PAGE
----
I just stumbled on the website a few weeks ago. The idea of printing a photo on a leaf is so interesting to me. I gave it a shot myself and I have had no luck...
I was just wondering if anyone has had any luck with this and if there are any tips out there to help me out!
Well, the article does say that it takes days, and even weeks sometimes, and he checks it periodically. Have you let it sit long enough? Maybe a very contrasty negative, and a grow lamp.
The other side of this is to feed a leaf with a small injection of a staining dye, and watch it work its way though the leaf's vascular system.
I'm no biologist, but have a ton of chems given to me that I am working though figuring out how to use them , and I am sure one of the biological stains would be suited to this task.
Now to just find the time to persue this idea as well.
Anthotypes are arguably the oldest form of photographic prints.
It's not archival, but you can do it and get good results. In addition to direct leaf prints, you can also extract the pigments from green or red leaves or flowers and coat those onto paper and do it that way.
A noted modern practitioner of leaf printing is Bin Danh.
I figured I would have to manipulate the leaf at some point. I thing I am going to try blue food dye, just because I have some at the house. Hopefully it works out, if not try try and try again.
I know it's now November and this was first posted in April, but a few days ago Bin Dahn gave a lecture at UNC-Greensboro about his process and resolved images. Chlorophyll Prints are not the same as Anthotypes.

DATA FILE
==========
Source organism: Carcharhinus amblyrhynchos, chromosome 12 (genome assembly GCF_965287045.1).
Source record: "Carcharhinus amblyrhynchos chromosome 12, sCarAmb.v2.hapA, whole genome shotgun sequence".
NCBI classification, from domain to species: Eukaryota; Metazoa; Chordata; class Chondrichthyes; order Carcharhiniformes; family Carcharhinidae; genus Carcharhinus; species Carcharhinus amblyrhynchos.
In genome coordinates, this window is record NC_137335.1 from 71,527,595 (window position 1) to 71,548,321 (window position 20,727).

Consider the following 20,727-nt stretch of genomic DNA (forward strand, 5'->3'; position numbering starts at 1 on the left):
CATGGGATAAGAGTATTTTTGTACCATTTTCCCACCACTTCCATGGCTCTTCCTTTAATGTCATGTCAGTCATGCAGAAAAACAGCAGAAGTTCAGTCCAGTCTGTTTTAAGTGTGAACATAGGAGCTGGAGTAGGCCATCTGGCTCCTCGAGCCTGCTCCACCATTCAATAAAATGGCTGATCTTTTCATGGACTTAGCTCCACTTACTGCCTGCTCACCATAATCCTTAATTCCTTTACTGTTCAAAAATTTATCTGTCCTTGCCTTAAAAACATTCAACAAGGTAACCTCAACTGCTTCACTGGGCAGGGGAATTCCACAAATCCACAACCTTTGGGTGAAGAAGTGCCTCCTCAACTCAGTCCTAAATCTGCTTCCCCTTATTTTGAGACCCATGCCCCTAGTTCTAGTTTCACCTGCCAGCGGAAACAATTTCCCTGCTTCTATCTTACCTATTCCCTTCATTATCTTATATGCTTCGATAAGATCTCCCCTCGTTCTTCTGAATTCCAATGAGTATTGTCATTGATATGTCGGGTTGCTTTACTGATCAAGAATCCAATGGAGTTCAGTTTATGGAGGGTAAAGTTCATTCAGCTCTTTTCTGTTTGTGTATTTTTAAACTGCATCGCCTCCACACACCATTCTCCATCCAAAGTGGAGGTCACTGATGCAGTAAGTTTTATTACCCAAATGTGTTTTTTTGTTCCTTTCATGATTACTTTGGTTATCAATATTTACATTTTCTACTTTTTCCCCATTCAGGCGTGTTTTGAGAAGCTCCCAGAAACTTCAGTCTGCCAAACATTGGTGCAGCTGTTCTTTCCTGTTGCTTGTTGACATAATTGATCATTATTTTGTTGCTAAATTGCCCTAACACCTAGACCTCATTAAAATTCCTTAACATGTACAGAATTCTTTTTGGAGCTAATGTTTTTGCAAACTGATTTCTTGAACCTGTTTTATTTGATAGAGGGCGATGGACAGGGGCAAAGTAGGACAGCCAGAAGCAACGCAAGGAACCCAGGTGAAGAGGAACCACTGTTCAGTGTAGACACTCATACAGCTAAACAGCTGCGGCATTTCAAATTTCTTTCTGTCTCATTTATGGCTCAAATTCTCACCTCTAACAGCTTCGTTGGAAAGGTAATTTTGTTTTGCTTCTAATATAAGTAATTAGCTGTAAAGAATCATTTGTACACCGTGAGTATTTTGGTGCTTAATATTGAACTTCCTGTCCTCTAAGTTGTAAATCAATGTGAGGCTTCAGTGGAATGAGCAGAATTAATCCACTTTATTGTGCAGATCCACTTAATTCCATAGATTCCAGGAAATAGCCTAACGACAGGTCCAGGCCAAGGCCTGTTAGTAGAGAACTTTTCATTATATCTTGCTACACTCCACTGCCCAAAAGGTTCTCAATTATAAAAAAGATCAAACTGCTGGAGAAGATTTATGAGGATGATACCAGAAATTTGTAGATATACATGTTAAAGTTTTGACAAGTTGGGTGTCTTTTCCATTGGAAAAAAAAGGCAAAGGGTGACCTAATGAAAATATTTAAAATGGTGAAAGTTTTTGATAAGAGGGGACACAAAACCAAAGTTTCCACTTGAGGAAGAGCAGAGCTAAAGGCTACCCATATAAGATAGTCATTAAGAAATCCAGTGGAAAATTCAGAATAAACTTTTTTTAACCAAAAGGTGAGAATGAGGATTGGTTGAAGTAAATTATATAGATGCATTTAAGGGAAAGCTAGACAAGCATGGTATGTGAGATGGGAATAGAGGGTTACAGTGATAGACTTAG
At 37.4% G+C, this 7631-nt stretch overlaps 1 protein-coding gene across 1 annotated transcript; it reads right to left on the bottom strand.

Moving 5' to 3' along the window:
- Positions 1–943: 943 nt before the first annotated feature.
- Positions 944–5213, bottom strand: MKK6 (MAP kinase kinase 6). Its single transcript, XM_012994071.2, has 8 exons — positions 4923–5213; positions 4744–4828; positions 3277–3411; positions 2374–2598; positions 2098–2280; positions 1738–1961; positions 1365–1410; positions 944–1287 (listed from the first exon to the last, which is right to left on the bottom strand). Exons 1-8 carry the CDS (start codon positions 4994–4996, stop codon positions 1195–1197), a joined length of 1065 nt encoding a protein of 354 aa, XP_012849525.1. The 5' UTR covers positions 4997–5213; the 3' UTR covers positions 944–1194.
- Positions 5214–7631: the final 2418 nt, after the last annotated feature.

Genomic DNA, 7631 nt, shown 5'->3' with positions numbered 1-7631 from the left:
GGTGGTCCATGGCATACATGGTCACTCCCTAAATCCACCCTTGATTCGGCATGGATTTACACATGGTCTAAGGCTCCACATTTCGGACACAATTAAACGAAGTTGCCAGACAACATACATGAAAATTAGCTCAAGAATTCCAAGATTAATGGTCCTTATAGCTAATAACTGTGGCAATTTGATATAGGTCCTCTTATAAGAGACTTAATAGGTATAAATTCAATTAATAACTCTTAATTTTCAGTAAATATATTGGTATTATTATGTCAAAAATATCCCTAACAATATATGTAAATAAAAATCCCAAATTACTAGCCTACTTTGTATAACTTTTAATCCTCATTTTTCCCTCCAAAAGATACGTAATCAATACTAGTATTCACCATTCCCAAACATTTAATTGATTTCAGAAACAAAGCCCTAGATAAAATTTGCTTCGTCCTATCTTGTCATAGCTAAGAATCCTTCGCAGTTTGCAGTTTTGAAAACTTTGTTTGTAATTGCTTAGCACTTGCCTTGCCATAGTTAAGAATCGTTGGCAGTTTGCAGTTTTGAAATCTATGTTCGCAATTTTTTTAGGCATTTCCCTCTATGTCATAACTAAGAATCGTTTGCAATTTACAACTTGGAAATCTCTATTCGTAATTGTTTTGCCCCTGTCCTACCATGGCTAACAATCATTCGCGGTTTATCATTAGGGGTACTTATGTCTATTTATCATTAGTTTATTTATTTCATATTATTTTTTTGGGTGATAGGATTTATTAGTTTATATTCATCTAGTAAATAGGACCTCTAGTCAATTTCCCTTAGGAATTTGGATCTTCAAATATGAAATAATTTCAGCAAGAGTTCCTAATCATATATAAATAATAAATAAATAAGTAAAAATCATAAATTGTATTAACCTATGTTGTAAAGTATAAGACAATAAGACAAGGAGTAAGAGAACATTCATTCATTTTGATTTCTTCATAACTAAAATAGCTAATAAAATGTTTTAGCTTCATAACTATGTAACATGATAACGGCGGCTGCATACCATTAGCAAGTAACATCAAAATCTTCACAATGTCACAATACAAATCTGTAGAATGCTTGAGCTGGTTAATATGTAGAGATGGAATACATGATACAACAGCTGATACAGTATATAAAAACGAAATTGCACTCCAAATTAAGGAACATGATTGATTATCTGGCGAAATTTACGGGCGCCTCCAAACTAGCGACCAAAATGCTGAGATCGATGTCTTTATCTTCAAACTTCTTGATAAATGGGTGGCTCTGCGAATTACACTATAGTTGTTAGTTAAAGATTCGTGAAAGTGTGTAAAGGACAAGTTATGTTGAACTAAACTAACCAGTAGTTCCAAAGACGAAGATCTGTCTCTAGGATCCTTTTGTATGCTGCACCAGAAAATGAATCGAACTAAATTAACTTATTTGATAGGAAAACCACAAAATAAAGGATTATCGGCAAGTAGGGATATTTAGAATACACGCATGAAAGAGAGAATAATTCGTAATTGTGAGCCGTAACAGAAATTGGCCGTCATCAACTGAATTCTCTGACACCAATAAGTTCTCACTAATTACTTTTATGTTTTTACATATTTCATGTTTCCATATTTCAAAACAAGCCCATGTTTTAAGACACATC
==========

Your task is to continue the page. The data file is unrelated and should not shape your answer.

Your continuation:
Bin Dahn's Chlorophyll Print process is fairly simple, but people rarely are able to execute the process to its fullest potential because of the amount of time it requires.
Also, please note that it might be necessary to print place and clip the negative to a live plant and expose it to the sun directly. The leaf has to be able to breathe. Bin Dahn uses unclipped leaves and clipped leafs, but either way the photosynthesis process has to be continuous during the print process. Note again, that the type of leaf will make the difference. A flatter leaf requires slightly more loose clamping and allows the plant to use the photosynthesis process more efficiently.
Bin Dahn uses resin to preserve the process.
I must stress that this process is in service of the image at all steps. It's not like willy nilly print on a leaf.
There is actually a development step possible to speed up leaf photography.
The first step is a long exposure with a high contrast negative pressed to the leaf. Then the leaf is picked and boiled in alcohol (care, fire hazard) to dissolve out the chlorophyll. Next is a soak in a dilute iodine solution. A blue toned image appears.
What happens is that the illuminated portions of the leaf carry out photosynthesis which culminates in the production of microscopic starch grains. The iodine-starch complex is the blue stuff making up the image.
Originally Posted by Maris
I am trying to figure out a faster way of doing the Chlorophyll process? What is the dilute iodine solution? I would like to try this.
The iodine I used was a few drops of tincture of iodine (from the local pharmacy) in water so that the solution looks slightly yellowish.
Originally Posted by lica3